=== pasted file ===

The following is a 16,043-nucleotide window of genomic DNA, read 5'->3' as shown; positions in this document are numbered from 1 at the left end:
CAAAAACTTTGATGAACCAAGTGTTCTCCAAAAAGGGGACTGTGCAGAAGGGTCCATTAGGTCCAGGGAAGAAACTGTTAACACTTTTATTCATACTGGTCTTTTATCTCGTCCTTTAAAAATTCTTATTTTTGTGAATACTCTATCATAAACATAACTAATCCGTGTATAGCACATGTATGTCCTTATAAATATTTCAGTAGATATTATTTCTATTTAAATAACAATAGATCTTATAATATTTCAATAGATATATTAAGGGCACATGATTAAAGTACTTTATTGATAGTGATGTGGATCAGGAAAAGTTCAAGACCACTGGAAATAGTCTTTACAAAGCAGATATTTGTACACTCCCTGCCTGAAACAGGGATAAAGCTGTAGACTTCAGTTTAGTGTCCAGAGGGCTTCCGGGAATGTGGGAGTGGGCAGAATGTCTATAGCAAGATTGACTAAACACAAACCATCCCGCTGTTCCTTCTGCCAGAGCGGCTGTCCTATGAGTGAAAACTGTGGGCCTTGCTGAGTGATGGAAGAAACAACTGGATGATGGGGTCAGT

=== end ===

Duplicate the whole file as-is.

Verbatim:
The following is a 16,043-nucleotide window of genomic DNA, read 5'->3' as shown; positions in this document are numbered from 1 at the left end:
CAAAAACTTTGATGAACCAAGTGTTCTCCAAAAAGGGGACTGTGCAGAAGGGTCCATTAGGTCCAGGGAAGAAACTGTTAACACTTTTATTCATACTGGTCTTTTATCTCGTCCTTTAAAAATTCTTATTTTTGTGAATACTCTATCATAAACATAACTAATCCGTGTATAGCACATGTATGTCCTTATAAATATTTCAGTAGATATTATTTCTATTTAAATAACAATAGATCTTATAATATTTCAATAGATATATTAAGGGCACATGATTAAAGTACTTTATTGATAGTGATGTGGATCAGGAAAAGTTCAAGACCACTGGAAATAGTCTTTACAAAGCAGATATTTGTACACTCCCTGCCTGAAACAGGGATAAAGCTGTAGACTTCAGTTTAGTGTCCAGAGGGCTTCCGGGAATGTGGGAGTGGGCAGAATGTCTATAGCAAGATTGACTAAACACAAACCATCCCGCTGTTCCTTCTGCCAGAGCGGCTGTCCTATGAGTGAAAACTGTGGGCCTTGCTGAGTGATGGAAGAAACAACTGGATGATGGGGTCAGT